Wednesday, June 06, 2007

More On Virginia Teachers Refusing To Send Atheist Camp Flyers Home With The Kids

From the Institute for Humanist Studies: an interesting follow-up and additional detail on the Viriginia school teachers who refused to hand out flyers promoting an atheist summer camp but are perfectly willing to insure the kids go home with flyers promoting church organizations and bible classes. Mary Ellen Sikes, a resident of Albermarle county and retired employee of the Institute for Humanist Studies sought (and received) permission from the school district to distribute flyers on Camp Quest, a summer camp aimed at the children of non-religious families. According to Sikes:

"Church organizations were now starting to take advantage of this new expanded policy by advertising things like Bible schools and church events for kids, and it seemed to me that families in Albemarle County should have access to other perspectives," Sikes said. "I remember how it felt to learn that I wasn't the only freethinker out there and I wasn't the only one trying to raise kids. I know what it is like to feel isolated in this community of believers who probably do not respect what you're all about."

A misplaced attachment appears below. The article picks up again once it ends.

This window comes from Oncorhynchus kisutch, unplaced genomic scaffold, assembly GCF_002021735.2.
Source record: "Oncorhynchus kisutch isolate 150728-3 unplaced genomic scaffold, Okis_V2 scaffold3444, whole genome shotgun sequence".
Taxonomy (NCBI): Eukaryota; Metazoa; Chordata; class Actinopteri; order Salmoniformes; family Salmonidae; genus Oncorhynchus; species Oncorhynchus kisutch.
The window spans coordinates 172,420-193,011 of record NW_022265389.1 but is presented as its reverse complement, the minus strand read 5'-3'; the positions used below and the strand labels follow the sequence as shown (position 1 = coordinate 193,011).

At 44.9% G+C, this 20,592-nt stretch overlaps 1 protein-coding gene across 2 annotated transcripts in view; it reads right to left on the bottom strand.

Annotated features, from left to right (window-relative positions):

But it was apparently too much to ask that some teachers apply the same constitutional standards to non-Christians. Unfortunately, Sikes did not realize that some teachers were refusing to send the approved flyers home until it was reported in WorldNutDaily:

"There's a part of me that sympathizes with these teachers," Sikes said. "I'd be pretty uncomfortable as a teacher handing out a Bible camp flyer. But I'd still do it. And if I had a problem with it, I'd go to the principal. I wouldn't just dump it in the trash. That's what is so frightening about these teachers making the decision in the classroom -- based on their own values -- to override a flyer that their school board has approved and decided to be distributed. Just based on their comfort with the message of this flyer. That's censorship. I have to wonder what other messages they're sending to kids about conformity. To send kids the message that you should also conform to the majority view on religion or politics is frightening."

I'm sure Thomas Jefferson is rolling over in his grave about now...


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